The head of the International Air Transport Association has slammed Europe’s governments for their handling of the volcanic ash crisis, which he said was costing the aviation industry $200 million a day in lost revenue.
As the no-fly ban enters its fifth day, Giovanni Bisignani said: “This is a European embarrassment and it’s a European mess”.
He said the scale of the crisis facing the airline industry is now greater than at the time of the 9/11 attacks.
“We are far enough into this crisis to express our dissatisfaction on how governments have managed it - with no risk assessment, no consultation, no coordination, and no leadership. This crisis is costing airlines at least $200 million a day in lost revenues and the European economy is suffering billions of dollars in lost business. In the face of such dire economic consequences, it is incredible that Europe’s transport ministers have taken five days to organize a teleconference,” he said.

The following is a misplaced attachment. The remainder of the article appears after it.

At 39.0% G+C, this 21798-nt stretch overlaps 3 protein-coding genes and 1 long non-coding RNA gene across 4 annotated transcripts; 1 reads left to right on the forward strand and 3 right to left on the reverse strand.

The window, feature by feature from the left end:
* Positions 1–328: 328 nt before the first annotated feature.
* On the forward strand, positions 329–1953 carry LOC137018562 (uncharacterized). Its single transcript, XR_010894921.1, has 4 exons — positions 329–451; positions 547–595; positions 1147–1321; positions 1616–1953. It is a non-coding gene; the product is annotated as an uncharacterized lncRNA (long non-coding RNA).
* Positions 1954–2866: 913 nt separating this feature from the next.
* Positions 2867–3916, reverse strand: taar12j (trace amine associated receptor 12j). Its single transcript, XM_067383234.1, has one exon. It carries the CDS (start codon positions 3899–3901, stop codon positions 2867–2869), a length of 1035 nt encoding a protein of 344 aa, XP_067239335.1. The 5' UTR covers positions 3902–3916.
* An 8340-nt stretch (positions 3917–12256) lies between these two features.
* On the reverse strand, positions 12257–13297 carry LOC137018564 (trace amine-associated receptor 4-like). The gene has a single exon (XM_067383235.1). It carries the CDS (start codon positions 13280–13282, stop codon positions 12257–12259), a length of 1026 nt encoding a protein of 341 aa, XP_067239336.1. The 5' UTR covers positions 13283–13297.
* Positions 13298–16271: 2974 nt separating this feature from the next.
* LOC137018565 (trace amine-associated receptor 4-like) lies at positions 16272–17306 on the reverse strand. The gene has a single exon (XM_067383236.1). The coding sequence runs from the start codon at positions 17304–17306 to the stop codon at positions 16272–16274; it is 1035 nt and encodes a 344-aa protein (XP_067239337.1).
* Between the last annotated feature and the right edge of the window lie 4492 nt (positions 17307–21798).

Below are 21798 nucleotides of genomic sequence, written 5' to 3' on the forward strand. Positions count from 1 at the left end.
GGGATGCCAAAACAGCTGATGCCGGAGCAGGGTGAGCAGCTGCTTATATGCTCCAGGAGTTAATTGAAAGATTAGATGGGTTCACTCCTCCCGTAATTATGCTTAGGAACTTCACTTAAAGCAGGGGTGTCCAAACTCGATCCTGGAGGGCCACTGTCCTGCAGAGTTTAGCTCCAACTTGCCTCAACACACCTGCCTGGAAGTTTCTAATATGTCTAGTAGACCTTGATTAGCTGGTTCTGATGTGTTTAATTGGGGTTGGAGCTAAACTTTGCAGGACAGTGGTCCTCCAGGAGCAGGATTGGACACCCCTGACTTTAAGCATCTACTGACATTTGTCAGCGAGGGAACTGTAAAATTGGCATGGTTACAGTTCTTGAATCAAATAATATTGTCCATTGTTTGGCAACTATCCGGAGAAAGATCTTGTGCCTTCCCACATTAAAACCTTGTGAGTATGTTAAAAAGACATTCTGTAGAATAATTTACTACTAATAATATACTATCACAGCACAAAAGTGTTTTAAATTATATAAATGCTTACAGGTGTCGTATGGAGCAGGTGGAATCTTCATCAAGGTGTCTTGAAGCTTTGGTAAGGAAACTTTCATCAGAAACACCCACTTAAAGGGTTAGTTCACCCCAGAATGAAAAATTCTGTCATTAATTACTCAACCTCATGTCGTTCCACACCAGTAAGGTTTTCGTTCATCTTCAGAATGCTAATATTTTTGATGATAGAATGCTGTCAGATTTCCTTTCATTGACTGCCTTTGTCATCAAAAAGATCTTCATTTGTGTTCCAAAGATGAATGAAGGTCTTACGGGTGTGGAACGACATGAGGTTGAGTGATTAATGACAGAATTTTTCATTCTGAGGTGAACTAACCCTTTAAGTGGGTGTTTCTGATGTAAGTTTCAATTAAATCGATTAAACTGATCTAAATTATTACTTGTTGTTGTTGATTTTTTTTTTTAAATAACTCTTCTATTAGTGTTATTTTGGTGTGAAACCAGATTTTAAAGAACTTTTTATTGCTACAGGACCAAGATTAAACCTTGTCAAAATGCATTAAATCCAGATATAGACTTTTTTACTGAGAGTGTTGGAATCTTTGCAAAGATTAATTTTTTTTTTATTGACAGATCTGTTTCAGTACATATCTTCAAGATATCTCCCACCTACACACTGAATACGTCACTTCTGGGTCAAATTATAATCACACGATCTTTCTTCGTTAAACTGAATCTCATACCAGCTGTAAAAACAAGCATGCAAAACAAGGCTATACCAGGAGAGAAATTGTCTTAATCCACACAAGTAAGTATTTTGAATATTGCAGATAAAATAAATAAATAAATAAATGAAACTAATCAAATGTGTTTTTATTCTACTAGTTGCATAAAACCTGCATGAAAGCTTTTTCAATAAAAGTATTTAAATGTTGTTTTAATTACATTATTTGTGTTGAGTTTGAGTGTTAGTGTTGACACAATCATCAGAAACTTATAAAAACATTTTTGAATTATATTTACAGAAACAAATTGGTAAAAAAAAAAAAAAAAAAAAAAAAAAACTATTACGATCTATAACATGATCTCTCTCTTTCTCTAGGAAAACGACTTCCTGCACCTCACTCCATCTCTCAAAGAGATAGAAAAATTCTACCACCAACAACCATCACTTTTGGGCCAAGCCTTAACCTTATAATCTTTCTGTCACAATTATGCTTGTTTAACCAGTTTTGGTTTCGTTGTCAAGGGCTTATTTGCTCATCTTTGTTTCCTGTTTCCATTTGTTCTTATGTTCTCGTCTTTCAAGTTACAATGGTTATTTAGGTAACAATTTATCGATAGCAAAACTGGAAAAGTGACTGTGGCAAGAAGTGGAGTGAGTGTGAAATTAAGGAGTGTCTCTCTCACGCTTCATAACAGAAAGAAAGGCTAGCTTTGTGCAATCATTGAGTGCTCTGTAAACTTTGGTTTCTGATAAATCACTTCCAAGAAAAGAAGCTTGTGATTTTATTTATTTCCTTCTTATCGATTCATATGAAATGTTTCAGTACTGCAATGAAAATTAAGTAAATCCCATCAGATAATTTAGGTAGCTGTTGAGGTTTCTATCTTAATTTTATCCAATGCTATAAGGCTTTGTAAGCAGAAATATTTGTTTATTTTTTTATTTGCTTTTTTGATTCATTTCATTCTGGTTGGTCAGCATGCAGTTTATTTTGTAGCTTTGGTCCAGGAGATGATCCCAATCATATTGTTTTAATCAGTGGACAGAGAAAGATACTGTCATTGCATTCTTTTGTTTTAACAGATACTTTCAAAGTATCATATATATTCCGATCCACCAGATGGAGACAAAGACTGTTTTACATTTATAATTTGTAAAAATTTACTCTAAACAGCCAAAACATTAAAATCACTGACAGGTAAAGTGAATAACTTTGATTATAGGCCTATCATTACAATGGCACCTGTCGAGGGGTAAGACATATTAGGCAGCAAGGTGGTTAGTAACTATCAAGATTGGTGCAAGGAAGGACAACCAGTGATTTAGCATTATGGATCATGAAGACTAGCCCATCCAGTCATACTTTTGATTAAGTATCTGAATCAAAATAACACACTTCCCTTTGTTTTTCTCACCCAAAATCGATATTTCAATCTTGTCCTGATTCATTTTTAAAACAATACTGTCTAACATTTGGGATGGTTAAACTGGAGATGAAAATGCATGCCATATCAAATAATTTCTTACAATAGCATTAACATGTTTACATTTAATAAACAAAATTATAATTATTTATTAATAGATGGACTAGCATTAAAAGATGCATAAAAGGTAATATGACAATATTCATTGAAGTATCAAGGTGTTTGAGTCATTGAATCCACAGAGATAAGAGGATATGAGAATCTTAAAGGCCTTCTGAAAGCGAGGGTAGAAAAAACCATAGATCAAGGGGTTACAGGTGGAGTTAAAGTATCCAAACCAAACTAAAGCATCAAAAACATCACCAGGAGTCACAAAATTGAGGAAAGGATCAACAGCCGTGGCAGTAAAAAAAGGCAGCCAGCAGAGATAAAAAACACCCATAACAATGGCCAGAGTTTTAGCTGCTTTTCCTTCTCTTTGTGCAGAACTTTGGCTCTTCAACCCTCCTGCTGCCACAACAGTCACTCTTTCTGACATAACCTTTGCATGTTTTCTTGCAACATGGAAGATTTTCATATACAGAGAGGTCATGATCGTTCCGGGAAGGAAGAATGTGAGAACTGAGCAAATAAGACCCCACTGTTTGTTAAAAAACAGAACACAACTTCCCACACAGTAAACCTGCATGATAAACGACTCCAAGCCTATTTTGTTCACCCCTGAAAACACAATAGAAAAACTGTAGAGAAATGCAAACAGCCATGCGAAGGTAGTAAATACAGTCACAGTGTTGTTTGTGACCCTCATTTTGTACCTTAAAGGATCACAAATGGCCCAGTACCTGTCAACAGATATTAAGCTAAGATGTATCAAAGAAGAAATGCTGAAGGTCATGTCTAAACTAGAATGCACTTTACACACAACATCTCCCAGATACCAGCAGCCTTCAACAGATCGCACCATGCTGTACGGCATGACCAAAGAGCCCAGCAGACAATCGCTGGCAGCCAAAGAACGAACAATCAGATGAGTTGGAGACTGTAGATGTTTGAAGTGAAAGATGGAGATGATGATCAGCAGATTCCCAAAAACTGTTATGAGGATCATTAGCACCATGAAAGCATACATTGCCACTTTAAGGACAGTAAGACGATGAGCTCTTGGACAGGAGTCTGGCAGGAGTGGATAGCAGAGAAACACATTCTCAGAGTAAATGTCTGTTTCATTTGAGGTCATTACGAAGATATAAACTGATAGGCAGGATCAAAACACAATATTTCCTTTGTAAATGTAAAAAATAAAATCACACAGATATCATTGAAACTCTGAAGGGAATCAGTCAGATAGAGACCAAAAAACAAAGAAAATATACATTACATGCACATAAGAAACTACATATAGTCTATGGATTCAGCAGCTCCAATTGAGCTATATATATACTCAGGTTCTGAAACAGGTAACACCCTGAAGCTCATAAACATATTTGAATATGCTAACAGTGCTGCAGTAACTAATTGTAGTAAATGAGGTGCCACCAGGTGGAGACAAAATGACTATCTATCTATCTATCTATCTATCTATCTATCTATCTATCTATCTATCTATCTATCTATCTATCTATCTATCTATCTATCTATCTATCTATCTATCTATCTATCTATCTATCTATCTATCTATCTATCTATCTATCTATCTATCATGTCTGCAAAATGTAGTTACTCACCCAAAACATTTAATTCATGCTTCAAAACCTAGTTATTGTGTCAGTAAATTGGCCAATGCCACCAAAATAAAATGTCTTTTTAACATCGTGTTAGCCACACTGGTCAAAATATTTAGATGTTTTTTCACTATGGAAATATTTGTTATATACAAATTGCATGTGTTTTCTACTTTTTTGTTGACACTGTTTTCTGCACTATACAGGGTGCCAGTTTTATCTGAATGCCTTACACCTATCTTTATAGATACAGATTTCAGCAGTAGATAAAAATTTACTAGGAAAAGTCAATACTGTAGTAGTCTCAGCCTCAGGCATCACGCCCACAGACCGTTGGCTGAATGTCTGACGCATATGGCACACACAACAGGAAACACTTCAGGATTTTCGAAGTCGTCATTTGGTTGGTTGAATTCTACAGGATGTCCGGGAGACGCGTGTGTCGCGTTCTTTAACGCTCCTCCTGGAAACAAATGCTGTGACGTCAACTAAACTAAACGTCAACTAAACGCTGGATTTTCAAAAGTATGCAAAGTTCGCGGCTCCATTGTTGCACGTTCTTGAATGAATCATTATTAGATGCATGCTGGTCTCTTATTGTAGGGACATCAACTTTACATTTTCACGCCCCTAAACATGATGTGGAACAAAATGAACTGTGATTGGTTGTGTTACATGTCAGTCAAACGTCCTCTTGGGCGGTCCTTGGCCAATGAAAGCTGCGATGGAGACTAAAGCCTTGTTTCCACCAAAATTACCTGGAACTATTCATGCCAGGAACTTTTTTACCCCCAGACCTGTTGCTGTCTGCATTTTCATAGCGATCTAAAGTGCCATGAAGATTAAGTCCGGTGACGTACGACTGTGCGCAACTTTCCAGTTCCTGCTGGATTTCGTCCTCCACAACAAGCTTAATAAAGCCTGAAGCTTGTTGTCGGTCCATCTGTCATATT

He urged a re-think of the decision-making process.
“Europeans are still using a system based on a theoretical model which does not work… instead of using a system and taking decisions on facts and on risk assessment.”
“Governments must place greater urgency and focus on how and when we can safely re-open Europe’s skies. This means decisions based on risk-management, facts and utilizing operational procedures that maintain safety,” said Bisignani.
EU transport ministers are to hold emergency talks by video conference on the crisis.
EU Transport Commissioner Siim Kallas said: “We cannot just wait until this ash cloud dissipates.”
Flying bans remained in place across much of Europe, with air-safety organization Eurocontrol saying that only 30% of scheduled European flights were expected to take place.
Some smaller airports reopened, and European officials hoped that flights could return to about 50 percent of normal on Monday if the skies were clearing.
European and international agencies were in urgent talks to try to ease the chaos, UK
Transport Secretary Andrew Adonis said. “We want to be able to resume flights as soon as possible, but safety remains my paramount concern,” he said.